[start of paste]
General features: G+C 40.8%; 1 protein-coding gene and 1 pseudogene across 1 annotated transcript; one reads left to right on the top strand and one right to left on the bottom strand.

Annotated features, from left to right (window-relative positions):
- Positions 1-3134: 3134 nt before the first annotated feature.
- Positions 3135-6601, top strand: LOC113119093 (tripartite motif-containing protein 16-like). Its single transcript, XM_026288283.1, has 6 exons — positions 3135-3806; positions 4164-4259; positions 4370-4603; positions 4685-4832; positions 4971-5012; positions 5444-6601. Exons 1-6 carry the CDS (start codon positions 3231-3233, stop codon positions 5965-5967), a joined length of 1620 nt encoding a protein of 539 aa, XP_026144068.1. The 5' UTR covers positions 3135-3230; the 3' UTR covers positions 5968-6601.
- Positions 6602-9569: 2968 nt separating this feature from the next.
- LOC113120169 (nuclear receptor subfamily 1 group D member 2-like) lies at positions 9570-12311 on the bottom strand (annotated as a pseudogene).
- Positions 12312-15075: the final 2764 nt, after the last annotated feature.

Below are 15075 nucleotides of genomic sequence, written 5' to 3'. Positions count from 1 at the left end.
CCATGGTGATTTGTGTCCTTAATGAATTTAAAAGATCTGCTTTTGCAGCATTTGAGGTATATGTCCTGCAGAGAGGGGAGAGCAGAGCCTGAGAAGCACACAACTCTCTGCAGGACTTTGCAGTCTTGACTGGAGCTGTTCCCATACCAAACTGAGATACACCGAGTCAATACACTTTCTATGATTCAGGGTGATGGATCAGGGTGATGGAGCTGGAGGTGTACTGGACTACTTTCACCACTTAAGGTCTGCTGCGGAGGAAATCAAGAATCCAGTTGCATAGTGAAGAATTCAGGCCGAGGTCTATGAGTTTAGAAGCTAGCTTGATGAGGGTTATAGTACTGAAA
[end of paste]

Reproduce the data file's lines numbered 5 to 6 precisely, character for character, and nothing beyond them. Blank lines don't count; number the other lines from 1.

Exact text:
- Positions 6602-9569: 2968 nt separating this feature from the next.
- LOC113120169 (nuclear receptor subfamily 1 group D member 2-like) lies at positions 9570-12311 on the bottom strand (annotated as a pseudogene).